I am also missing what is happening with mare and foal or is Tequila the mare and she is the one with the foal - in which case what is foal eating? Mare and foal should be on a mare and foal if baby is not weaned.



The biggest difference in the Strategy and SC Perform is the fat content. Strategy has 6.5% and SC has 9%. Ultium Competition has 12.5% so it may be a switch to that could help.

Some horse people change their horse, they change their tack and discipline, they change their instructor; they never change themselves.
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post #5 of 42 Old 06-15-2020, 06:18 PM Thread Starter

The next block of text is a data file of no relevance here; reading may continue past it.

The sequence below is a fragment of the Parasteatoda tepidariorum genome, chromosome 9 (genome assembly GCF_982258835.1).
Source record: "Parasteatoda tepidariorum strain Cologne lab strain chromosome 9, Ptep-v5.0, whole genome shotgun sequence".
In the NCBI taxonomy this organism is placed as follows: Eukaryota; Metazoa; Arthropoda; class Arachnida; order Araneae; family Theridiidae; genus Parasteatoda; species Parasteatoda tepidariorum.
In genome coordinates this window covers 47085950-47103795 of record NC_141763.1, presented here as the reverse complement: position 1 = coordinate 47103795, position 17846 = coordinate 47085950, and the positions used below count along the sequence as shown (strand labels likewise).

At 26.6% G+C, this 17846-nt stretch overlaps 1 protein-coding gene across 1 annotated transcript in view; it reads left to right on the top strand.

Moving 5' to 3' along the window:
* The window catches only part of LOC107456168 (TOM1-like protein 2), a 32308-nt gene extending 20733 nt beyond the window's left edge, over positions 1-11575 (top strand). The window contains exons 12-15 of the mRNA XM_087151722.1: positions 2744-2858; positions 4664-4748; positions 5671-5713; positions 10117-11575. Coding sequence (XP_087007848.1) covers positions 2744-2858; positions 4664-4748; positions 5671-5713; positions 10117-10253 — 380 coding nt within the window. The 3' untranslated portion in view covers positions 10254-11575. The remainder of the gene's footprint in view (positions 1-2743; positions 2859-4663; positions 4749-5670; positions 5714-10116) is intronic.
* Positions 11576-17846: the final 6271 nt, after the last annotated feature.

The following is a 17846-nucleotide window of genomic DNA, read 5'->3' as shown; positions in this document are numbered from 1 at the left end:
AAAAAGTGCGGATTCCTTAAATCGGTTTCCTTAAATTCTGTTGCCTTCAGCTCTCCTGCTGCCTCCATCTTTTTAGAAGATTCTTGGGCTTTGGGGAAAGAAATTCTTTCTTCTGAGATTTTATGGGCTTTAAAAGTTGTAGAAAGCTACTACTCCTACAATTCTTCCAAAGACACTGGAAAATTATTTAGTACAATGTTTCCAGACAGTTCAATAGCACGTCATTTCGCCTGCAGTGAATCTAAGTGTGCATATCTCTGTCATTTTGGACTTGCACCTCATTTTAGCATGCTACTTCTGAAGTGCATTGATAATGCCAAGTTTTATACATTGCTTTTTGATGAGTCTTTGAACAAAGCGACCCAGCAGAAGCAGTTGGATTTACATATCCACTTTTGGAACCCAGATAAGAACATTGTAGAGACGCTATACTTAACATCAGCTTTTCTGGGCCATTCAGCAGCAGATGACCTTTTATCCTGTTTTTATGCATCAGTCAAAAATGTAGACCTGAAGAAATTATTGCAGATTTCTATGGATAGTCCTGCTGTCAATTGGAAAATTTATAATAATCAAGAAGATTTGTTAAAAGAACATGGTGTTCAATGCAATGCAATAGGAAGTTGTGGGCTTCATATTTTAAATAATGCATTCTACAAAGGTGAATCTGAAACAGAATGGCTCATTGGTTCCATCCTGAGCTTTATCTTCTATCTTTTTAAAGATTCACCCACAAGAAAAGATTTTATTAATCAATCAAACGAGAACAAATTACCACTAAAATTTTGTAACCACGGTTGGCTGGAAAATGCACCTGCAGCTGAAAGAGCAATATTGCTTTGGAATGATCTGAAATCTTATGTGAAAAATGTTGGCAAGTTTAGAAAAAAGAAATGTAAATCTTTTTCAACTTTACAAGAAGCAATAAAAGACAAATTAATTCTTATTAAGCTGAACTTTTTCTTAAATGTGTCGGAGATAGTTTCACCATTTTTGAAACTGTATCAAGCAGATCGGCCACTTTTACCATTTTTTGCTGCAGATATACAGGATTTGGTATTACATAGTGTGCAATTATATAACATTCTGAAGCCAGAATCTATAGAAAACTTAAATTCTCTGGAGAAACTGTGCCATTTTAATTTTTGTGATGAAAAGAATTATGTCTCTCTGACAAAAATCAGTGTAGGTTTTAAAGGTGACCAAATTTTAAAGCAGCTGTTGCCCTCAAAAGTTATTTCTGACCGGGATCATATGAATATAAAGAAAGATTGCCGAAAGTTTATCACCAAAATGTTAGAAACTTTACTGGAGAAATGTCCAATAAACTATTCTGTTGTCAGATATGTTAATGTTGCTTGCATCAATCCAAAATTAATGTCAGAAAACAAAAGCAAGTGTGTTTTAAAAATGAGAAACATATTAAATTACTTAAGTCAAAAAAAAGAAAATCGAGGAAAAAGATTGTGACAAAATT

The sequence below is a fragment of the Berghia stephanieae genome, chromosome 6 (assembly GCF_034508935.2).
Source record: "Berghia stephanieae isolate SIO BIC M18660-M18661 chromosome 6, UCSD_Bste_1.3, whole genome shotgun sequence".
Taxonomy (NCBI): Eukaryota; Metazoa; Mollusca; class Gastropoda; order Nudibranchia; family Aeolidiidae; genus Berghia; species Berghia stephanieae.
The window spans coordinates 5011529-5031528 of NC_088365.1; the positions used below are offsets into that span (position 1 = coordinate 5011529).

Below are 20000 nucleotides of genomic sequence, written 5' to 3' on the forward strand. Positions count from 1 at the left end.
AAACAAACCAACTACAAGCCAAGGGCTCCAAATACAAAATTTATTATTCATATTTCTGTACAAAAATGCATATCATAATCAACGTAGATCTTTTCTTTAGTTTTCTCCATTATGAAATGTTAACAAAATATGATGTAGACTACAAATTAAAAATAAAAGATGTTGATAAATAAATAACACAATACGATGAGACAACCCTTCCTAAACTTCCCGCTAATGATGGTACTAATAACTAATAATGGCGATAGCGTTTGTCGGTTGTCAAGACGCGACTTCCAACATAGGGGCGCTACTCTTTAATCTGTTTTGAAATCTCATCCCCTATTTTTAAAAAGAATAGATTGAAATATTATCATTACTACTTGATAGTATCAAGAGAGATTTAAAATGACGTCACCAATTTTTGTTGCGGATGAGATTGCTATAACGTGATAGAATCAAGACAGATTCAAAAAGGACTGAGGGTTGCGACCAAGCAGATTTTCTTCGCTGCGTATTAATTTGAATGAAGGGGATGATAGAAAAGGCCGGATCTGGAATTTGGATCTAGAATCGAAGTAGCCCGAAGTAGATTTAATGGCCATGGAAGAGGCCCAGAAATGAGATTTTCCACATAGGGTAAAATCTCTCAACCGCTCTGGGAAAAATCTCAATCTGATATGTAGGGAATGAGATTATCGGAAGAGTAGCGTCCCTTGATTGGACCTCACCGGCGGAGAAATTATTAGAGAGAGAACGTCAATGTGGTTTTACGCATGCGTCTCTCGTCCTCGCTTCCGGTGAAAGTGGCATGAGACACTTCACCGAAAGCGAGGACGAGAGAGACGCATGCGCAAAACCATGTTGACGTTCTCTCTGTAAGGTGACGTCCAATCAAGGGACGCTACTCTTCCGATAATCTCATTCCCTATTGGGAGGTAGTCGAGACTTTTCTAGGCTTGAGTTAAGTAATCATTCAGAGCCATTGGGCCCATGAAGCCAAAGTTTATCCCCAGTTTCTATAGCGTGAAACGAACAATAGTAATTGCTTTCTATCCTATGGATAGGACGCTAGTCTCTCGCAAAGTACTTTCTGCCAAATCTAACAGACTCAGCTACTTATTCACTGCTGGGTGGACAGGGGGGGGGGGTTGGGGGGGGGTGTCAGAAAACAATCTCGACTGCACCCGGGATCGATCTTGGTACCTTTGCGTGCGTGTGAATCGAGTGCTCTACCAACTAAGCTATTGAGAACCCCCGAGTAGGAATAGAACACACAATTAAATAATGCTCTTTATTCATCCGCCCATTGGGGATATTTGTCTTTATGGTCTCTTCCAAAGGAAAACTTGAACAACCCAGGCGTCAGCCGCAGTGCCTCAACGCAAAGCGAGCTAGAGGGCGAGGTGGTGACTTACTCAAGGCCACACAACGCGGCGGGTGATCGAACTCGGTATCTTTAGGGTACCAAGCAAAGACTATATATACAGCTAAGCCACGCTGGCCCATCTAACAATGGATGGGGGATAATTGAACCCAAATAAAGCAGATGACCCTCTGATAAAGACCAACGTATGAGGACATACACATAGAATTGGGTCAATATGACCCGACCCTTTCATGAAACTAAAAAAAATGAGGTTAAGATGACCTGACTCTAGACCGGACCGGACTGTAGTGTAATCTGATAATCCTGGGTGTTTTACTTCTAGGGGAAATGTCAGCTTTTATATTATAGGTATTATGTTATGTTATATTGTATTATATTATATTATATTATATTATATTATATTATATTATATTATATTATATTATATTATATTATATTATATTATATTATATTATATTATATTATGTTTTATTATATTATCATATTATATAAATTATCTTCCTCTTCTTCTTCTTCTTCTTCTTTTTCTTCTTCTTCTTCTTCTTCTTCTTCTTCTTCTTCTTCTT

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I see some of you are confused (didn't really go over my thread) Tequila is not the mare, she is my barrel horse, along with Don Julio. We were feeding SC Mare and Foal to my other mare, she gave birth a while back, and the foal passed away 2 days after birth. The vet told us that it was kidney failure, but we are still uneasy about feeding Nutrena products. I also shouldn't have said pasture, since it is a dry lot (1/2 acre) with a run-in shed. Tequila weighs 1100 lbs, Don Julio weighs 1200 lbs, and both have a BCS of 5, and Topline score of B. I took them to the vet last week, she stated that I should switch feeds, and recommend TC and to look into Ultium. Ultium is most commonly found here, so I think I am heading into that direction. I also forgot to mention that my Gelding gets pretty hot easy.